OBP expands upon adolescent development research by leveraging adolescents’ drive towards independence and their heightened receptivity to rewards. In collaboration with probation officers, youth create meaningful goals and incentives that reward the development of prosocial behavior.
A recent growth of research has highlighted the significant overlap of justice-involved and homeless youth population. Approximately 63% of homeless youth have experienced law enforcement contact, according to the Administration of Children, Youth, and Families, and a 2015 report by Columbia Legal Services indicated that over 30% of justice-involved youth have experienced homelessness or unstable housing.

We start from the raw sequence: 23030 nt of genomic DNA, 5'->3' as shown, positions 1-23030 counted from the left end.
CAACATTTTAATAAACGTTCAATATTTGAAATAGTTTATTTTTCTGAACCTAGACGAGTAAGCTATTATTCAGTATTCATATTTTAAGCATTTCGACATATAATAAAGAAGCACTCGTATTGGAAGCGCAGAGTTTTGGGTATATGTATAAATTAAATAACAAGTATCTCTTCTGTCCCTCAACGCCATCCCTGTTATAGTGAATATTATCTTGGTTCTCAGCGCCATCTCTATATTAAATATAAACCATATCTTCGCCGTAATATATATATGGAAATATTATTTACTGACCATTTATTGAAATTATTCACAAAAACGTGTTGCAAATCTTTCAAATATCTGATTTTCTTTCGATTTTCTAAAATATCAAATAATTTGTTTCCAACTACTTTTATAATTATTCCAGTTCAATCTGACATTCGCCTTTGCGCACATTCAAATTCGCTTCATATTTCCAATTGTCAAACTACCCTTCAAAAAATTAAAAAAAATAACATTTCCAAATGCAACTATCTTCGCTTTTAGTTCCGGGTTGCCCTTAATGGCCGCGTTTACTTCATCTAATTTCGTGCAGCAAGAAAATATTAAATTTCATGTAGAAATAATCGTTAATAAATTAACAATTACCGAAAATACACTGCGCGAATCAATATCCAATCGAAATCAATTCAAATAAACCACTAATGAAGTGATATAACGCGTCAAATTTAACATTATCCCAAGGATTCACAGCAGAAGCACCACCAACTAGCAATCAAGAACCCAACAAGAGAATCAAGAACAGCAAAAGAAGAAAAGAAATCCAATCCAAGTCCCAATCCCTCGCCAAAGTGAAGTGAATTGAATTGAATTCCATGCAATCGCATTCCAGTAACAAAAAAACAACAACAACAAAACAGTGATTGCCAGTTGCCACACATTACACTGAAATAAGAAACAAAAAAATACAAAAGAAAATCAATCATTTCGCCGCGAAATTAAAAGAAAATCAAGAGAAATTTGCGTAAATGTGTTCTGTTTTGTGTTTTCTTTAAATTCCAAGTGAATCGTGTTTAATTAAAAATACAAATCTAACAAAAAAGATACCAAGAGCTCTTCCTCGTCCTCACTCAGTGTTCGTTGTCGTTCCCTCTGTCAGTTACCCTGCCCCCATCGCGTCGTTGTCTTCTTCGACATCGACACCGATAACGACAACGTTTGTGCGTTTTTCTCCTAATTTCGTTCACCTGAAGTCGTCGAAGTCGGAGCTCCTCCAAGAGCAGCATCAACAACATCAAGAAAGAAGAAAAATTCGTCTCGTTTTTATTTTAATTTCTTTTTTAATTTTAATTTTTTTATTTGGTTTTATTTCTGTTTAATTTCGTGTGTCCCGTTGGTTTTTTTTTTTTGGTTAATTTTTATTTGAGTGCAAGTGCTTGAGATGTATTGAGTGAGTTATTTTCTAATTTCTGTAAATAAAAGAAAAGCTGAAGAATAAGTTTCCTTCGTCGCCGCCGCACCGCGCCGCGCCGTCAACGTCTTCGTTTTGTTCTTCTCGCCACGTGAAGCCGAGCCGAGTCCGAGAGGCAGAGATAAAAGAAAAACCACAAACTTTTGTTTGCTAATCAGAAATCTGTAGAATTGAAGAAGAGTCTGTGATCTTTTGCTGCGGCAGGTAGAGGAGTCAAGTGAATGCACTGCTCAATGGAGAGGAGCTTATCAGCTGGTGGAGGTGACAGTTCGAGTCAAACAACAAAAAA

The Washington State Community Juvenile Accountability Act (CJAA) instructs a regular analysis of Evidenced Based Programs (EBPs) by the Washington State Institute for Public Policy, which produces meta-analytical reports delineating the cost-benefits of employing EBPs in the juvenile justice probation system